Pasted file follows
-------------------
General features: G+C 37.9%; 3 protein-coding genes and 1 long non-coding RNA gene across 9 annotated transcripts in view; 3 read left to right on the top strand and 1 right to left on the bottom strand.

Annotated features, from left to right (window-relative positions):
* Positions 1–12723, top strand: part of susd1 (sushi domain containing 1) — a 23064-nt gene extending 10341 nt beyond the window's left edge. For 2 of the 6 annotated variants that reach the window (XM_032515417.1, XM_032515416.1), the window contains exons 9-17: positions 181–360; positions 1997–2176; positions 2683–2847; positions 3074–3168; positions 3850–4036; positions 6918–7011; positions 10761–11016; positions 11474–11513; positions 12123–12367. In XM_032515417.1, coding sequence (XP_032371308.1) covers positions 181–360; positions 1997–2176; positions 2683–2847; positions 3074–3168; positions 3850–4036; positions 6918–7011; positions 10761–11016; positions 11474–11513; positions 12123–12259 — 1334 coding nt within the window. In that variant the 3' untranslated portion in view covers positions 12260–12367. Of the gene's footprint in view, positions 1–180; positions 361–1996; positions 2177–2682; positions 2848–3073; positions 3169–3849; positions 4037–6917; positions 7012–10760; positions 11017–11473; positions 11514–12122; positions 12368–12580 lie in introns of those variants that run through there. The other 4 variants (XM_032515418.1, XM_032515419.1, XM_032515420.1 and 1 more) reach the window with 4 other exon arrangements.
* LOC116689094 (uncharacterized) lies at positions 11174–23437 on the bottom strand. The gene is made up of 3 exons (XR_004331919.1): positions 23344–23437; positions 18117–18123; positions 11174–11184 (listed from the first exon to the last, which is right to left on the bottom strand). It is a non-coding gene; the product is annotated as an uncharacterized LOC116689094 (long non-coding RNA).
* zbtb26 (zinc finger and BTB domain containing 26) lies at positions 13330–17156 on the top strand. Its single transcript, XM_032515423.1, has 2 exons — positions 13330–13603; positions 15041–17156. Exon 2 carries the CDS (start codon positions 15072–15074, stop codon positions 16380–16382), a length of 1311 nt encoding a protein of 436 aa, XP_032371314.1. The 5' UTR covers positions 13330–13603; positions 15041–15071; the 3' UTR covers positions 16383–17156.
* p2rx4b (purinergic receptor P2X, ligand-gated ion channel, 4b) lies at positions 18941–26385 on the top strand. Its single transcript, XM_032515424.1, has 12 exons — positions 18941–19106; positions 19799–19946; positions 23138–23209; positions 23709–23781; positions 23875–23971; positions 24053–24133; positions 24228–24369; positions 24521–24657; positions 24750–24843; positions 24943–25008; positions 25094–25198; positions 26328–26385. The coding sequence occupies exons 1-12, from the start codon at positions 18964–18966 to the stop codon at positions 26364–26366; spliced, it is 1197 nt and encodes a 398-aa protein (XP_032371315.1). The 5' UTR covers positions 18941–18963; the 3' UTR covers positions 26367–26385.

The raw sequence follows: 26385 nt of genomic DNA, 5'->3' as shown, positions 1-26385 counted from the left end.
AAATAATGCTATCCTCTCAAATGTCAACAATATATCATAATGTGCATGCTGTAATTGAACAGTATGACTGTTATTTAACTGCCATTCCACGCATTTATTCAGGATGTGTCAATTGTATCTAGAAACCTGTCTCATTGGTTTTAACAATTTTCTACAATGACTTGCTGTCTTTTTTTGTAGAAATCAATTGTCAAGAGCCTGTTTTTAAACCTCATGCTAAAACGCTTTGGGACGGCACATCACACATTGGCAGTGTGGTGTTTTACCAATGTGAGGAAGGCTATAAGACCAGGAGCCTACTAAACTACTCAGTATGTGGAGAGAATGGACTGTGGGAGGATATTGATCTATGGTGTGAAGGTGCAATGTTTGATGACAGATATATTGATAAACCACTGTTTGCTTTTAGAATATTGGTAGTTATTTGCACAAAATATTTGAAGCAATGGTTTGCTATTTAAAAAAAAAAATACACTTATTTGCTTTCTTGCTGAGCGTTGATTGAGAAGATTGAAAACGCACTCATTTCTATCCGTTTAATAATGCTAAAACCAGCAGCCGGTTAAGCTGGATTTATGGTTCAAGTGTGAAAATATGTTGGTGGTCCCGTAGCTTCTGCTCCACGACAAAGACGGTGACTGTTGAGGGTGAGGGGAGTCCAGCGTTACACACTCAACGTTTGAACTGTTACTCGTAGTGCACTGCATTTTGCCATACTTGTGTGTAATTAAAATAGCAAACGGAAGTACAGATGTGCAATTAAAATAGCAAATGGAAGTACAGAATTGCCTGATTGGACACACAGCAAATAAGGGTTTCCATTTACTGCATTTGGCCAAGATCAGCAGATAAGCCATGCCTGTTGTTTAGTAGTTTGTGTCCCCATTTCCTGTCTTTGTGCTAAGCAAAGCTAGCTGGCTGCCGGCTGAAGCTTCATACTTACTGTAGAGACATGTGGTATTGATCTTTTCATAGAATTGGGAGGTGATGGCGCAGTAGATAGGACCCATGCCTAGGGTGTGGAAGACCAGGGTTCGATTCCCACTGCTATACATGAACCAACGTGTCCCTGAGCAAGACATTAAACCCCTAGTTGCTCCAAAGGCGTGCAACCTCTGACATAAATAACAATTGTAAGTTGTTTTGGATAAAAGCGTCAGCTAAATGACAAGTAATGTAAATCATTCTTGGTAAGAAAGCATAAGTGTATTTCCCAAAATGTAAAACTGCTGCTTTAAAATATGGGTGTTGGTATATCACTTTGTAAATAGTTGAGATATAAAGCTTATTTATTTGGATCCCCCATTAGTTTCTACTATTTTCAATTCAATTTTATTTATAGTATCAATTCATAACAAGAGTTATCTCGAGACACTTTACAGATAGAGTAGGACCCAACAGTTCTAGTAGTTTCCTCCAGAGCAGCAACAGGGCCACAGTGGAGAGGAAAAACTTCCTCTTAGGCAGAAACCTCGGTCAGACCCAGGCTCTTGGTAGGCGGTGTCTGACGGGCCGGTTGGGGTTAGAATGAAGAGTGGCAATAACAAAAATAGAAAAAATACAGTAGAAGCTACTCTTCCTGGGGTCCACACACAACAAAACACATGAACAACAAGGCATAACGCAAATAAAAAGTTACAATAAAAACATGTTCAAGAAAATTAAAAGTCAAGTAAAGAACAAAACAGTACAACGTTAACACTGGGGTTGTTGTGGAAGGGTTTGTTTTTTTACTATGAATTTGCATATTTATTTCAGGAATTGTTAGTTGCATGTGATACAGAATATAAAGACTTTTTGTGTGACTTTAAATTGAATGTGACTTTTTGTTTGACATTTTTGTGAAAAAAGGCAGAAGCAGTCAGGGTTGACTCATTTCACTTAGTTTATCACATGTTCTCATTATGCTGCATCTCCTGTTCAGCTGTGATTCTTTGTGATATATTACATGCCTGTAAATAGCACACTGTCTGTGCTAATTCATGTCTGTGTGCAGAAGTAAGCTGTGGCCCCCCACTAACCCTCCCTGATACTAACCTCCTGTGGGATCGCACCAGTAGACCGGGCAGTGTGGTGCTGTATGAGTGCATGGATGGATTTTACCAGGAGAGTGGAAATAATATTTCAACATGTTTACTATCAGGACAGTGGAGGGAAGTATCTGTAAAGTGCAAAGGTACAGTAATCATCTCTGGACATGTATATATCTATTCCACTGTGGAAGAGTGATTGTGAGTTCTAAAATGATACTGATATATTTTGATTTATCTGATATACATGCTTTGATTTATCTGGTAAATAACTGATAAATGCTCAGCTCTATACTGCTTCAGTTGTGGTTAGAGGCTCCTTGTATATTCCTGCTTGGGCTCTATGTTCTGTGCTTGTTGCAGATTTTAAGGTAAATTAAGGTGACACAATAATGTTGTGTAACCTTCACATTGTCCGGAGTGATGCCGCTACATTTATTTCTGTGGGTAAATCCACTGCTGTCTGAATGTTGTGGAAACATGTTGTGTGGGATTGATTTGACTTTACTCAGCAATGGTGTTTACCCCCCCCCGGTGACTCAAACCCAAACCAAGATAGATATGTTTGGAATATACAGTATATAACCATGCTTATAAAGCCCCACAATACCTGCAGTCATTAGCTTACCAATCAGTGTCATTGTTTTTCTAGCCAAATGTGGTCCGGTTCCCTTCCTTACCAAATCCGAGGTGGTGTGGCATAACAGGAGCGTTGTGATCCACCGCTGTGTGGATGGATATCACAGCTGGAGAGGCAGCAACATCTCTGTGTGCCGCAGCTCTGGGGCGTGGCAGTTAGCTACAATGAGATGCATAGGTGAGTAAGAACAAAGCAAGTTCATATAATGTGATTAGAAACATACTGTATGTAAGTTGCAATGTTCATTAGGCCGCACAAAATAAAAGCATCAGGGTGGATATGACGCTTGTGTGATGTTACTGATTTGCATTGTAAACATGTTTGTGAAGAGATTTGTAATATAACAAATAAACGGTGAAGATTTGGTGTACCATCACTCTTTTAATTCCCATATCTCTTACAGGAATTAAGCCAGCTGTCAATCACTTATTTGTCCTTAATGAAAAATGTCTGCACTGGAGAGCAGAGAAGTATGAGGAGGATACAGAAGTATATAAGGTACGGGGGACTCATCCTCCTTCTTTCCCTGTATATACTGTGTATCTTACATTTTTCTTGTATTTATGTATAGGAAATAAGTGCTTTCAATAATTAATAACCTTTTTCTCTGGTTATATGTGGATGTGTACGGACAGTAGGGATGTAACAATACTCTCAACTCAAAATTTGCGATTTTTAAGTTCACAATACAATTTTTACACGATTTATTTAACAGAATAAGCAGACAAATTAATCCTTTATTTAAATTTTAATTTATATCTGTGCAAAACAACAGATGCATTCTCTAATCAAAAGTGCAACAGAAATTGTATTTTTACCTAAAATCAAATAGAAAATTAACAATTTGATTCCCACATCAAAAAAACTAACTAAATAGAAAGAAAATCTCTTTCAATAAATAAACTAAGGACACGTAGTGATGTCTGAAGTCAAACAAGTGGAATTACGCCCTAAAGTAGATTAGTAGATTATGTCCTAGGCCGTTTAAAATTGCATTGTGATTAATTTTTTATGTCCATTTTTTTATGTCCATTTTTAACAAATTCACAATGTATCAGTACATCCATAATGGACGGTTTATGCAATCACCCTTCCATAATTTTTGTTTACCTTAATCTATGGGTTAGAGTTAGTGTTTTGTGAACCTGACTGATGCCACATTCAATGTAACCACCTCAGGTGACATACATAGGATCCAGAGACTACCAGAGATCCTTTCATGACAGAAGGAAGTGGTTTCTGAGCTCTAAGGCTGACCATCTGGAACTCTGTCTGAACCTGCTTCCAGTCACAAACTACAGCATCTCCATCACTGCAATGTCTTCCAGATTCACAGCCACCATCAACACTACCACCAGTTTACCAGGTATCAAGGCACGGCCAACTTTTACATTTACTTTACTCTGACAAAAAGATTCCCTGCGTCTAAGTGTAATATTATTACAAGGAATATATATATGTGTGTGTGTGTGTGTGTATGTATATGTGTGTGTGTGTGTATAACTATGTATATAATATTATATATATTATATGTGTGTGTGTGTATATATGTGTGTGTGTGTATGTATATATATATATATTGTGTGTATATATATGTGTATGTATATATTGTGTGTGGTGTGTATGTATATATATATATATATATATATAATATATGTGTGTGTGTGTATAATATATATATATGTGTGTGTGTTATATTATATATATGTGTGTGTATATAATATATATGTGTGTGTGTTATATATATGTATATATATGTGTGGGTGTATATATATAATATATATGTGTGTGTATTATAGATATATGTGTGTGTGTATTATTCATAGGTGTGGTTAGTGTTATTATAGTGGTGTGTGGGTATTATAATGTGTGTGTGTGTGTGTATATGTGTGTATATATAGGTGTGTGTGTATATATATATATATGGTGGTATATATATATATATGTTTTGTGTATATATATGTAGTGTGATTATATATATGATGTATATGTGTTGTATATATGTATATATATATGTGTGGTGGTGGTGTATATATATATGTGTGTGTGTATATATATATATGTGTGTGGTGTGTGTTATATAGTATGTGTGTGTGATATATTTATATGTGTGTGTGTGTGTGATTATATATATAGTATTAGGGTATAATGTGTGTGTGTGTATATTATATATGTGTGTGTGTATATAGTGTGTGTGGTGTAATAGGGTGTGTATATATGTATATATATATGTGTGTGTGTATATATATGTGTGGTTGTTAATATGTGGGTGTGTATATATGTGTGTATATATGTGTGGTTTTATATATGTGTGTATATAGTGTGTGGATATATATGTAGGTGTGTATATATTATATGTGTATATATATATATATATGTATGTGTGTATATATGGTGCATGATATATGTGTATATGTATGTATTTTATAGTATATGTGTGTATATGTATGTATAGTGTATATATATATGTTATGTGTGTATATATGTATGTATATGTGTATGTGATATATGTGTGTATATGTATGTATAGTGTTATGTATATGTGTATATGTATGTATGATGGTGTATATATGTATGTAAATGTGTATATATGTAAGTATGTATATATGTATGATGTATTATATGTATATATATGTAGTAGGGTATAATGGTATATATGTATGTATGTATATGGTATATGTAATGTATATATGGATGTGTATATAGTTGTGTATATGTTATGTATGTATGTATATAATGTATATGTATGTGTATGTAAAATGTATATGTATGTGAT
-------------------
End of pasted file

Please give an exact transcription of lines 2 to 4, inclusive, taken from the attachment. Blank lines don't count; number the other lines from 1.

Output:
Annotated features, from left to right (window-relative positions):
* Positions 1–12723, top strand: part of susd1 (sushi domain containing 1) — a 23064-nt gene extending 10341 nt beyond the window's left edge. For 2 of the 6 annotated variants that reach the window (XM_032515417.1, XM_032515416.1), the window contains exons 9-17: positions 181–360; positions 1997–2176; positions 2683–2847; positions 3074–3168; positions 3850–4036; positions 6918–7011; positions 10761–11016; positions 11474–11513; positions 12123–12367. In XM_032515417.1, coding sequence (XP_032371308.1) covers positions 181–360; positions 1997–2176; positions 2683–2847; positions 3074–3168; positions 3850–4036; positions 6918–7011; positions 10761–11016; positions 11474–11513; positions 12123–12259 — 1334 coding nt within the window. In that variant the 3' untranslated portion in view covers positions 12260–12367. Of the gene's footprint in view, positions 1–180; positions 361–1996; positions 2177–2682; positions 2848–3073; positions 3169–3849; positions 4037–6917; positions 7012–10760; positions 11017–11473; positions 11514–12122; positions 12368–12580 lie in introns of those variants that run through there. The other 4 variants (XM_032515418.1, XM_032515419.1, XM_032515420.1 and 1 more) reach the window with 4 other exon arrangements.
* LOC116689094 (uncharacterized) lies at positions 11174–23437 on the bottom strand. The gene is made up of 3 exons (XR_004331919.1): positions 23344–23437; positions 18117–18123; positions 11174–11184 (listed from the first exon to the last, which is right to left on the bottom strand). It is a non-coding gene; the product is annotated as an uncharacterized LOC116689094 (long non-coding RNA).